The Hamblen County Sheriff said the county is facing a serious crisis over jail overcrowding that he fears could lead the state to force the jail to close.

Hamblen County Sheriff Esco Jarnagin said he has raised concerns for years to the mayor and county commissioners about dangerous levels of overcrowding at the jail, which remains a chronic issue many counties across the state continue to face. 

RELATED: Report: Jail overcrowding in Tennessee will worsen without criminal justice reform

RELATED: Hamblen County Sheriff strongly disagrees with the proposed location for the new county jail

RELATED: Hamblen County committee votes to build new jail with significantly more beds for inmates

RELATED: Hamblen Co. jail so crowded it's 'dangerous'

On Tuesday, the sheriff said overcrowding has reached a critical level -- to the point the State Fire Marshal has advised the county to reduce the jail population by the start of January 2020. The sheriff said he fears if that request is not met, the state may soon issue a notice that would force a jail closure. 

"The governing body was warned for over 13 years that the serious and dangerous jail problems had to be addressed immediately, but I was ignored," he said. "Team HCSD will continue to work tirelessly to help solve this problem. Other jails placed on "notice" contracted inmates out to surrounding jails."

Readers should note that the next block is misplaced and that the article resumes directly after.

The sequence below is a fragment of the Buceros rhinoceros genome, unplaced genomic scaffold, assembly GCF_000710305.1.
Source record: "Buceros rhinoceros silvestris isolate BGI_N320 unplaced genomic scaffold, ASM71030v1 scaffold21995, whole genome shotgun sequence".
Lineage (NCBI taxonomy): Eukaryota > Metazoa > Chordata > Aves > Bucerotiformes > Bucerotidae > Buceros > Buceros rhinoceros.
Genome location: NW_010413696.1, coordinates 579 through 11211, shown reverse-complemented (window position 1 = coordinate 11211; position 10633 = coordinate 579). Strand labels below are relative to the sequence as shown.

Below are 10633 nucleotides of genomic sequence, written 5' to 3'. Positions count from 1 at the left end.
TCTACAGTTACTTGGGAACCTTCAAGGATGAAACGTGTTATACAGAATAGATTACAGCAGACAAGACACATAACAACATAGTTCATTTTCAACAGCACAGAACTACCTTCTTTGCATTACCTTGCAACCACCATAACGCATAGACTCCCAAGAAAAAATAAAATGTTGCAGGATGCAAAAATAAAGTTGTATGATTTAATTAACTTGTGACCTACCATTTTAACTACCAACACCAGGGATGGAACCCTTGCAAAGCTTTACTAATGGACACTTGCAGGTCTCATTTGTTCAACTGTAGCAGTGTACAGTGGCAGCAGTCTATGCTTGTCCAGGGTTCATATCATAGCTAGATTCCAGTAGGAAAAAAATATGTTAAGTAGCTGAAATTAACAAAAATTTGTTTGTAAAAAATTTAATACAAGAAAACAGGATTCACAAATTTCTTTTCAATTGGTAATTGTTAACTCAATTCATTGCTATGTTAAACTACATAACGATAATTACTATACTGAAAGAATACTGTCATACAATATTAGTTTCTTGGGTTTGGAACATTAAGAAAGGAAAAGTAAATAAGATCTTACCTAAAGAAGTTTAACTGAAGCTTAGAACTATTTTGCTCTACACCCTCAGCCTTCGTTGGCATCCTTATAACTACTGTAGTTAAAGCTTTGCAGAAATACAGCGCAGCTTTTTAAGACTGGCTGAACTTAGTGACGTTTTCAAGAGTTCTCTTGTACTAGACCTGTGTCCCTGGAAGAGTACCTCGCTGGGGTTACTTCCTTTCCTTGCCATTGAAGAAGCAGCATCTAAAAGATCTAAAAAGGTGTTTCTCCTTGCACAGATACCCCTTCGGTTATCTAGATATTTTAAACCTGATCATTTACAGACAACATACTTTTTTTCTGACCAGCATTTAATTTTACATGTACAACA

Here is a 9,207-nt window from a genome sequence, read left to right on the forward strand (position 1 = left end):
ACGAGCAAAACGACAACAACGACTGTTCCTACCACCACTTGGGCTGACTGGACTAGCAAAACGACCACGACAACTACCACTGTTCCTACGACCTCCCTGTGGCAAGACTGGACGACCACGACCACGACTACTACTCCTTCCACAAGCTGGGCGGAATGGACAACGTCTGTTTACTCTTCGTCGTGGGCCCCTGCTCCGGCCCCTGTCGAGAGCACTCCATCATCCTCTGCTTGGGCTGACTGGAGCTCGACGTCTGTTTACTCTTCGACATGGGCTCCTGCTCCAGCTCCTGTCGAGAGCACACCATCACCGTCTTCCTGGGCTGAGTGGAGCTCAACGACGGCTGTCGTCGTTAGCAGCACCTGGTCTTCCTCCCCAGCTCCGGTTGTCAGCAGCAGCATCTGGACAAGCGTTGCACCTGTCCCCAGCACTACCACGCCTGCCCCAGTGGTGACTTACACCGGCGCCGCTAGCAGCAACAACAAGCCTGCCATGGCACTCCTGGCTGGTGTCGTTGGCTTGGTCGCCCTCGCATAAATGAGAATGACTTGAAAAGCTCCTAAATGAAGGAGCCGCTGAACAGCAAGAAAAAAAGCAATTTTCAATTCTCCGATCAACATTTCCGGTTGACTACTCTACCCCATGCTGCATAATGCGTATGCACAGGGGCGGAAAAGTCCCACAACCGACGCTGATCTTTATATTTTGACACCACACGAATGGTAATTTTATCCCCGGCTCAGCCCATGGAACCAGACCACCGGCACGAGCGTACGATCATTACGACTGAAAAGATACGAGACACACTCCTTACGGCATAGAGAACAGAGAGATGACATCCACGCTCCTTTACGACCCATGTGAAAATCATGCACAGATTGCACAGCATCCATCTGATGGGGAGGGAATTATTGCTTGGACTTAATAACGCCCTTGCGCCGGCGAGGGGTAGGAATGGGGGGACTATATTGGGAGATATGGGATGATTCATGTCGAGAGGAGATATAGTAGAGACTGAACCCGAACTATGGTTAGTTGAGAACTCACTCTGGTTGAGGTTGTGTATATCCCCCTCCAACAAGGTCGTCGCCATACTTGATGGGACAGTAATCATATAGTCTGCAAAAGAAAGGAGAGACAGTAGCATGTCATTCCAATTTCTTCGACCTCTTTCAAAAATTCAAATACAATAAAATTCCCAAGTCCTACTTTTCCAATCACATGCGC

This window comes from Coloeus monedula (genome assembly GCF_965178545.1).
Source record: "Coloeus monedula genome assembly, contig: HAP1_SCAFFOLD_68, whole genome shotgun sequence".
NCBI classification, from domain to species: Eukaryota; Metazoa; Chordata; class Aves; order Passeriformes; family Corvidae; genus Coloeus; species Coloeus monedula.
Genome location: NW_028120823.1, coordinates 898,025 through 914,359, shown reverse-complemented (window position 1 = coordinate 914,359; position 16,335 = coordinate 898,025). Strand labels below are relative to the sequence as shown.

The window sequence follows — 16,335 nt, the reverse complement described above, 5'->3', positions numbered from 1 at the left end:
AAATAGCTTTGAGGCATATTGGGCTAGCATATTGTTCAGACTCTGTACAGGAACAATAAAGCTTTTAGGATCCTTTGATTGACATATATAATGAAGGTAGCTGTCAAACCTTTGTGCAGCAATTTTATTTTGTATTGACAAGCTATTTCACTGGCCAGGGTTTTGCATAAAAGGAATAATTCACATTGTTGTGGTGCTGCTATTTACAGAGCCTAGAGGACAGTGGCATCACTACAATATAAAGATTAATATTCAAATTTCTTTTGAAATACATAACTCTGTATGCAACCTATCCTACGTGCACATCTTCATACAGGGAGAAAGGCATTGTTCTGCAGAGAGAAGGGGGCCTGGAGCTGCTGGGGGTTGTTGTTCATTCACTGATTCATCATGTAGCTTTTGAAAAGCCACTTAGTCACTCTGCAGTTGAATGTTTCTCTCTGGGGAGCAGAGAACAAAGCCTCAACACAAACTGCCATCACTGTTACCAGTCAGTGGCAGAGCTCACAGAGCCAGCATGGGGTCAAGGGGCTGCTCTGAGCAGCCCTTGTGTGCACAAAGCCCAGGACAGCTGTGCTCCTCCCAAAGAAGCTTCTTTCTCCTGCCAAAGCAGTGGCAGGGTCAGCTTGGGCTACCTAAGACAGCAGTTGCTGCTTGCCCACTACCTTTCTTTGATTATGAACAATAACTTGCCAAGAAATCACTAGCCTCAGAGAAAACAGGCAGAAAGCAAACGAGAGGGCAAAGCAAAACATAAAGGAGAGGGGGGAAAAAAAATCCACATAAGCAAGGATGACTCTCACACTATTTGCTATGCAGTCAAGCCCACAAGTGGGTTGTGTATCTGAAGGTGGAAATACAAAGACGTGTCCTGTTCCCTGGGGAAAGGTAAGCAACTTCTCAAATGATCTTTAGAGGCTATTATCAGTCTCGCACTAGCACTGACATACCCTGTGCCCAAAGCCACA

If the jail were to close, the county could be forced to pay as much as $60 per day per inmate to secure them elsewhere. 

In the meantime, the sheriff said he's worked to find ways to reduce inmate sentences through work programs.

"The Judges have done all they can to assist in reducing our staggering number of inmates. We requested the state to find housing for their inmates. We continue to give inmates 2 for 1 days when they work. Example: 6 months sentence can be shorten to 3 months if they work," he said. "We will continue to do the best we can with what we have." 

The sheriff is asking for more county funding to go toward resolving the issue as soon as possible -- saying millions of dollars had been generated through the county corrections program, but those funds went back into the General Fund instead of being used to address issues at the jail. 

Currently, there are only 255 beds at the jail -- but lately houses more than 400 inmates and has peaked near 475 inmates. The sheriff has called it an unsafe situation, saying the poor conditions have led to inmates starting assaults over flaring tempers. 

Earlier in the year, a county committee voted in favor of building a new 500-bed jail on two acres of land to alleviate the current overcrowding issues, but the sheriff still worries the proposed location would lack space for future expansions if the inmate population continues to grow. 

At the time he said there was no firm date to finish the new jail, but he asked the county to hold off on formally approving that proposed site before they go any further.